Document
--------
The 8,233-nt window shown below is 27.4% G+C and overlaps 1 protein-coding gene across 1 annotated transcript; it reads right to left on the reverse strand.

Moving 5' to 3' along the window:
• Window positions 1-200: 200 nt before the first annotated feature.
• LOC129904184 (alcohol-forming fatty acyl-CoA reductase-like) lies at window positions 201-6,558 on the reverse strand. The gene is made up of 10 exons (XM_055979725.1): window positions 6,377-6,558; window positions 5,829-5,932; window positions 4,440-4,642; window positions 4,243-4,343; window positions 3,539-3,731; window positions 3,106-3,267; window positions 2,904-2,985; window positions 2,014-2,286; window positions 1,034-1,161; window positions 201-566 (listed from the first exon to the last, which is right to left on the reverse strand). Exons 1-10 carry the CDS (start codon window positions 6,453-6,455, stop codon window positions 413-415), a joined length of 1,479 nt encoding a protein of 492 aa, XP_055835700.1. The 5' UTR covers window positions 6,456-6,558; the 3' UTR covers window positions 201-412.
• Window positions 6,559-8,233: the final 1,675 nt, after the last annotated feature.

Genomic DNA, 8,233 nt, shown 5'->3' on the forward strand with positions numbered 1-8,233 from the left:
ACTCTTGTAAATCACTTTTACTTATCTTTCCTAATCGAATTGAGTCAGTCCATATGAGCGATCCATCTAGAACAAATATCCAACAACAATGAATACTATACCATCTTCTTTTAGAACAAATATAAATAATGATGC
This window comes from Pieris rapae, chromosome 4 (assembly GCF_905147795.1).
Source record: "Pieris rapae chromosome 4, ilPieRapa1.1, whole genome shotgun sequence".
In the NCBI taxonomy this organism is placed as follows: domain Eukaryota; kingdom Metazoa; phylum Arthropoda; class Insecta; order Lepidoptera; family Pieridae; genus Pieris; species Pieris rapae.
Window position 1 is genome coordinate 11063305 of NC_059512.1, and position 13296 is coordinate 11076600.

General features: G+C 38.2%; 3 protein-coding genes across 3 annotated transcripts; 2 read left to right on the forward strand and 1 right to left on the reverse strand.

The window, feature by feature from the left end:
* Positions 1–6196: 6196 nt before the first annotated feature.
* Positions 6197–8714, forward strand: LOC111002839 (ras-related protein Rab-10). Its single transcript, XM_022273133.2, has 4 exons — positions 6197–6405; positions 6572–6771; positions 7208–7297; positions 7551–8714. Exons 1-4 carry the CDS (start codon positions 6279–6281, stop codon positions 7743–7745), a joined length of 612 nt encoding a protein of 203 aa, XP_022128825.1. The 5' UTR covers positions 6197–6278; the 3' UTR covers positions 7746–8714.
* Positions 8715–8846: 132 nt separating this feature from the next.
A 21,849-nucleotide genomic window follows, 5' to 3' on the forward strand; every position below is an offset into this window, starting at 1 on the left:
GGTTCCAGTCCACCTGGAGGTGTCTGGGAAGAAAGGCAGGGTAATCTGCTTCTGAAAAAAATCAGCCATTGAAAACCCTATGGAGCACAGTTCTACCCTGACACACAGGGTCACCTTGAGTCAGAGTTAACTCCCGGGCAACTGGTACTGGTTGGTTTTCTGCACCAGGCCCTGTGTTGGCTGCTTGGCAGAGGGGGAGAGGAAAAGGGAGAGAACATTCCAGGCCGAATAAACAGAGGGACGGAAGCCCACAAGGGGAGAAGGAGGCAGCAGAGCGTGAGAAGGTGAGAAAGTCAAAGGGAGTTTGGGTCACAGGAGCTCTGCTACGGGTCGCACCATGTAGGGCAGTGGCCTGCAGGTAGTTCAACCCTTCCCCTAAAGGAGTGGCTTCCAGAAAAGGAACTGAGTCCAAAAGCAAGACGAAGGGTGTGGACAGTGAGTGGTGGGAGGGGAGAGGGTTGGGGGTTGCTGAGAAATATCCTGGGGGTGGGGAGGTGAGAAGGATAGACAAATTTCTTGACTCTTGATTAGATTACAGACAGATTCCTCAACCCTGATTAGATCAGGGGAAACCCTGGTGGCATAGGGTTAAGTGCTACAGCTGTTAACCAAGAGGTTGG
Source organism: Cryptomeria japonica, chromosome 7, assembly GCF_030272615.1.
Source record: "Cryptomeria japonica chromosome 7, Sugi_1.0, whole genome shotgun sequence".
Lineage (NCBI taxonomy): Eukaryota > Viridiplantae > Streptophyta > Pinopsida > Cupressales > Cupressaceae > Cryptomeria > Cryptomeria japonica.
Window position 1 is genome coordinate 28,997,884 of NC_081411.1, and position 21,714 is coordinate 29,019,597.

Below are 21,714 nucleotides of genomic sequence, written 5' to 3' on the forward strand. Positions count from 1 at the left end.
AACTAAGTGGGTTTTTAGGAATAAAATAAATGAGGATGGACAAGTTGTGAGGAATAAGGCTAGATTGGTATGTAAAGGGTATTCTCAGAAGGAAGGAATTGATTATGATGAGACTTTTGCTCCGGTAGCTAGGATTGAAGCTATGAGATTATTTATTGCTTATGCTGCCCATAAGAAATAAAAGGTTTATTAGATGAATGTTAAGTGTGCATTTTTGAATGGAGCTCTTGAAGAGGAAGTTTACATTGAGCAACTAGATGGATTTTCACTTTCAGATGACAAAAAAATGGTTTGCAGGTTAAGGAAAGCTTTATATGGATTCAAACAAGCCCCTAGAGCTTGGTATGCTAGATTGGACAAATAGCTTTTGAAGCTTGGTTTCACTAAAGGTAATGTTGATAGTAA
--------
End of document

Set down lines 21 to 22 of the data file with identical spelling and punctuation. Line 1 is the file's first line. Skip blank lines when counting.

Lineage (NCBI taxonomy): Eukaryota > Viridiplantae > Streptophyta > Pinopsida > Cupressales > Cupressaceae > Cryptomeria > Cryptomeria japonica.
Window position 1 is genome coordinate 28,997,884 of NC_081411.1, and position 21,714 is coordinate 29,019,597.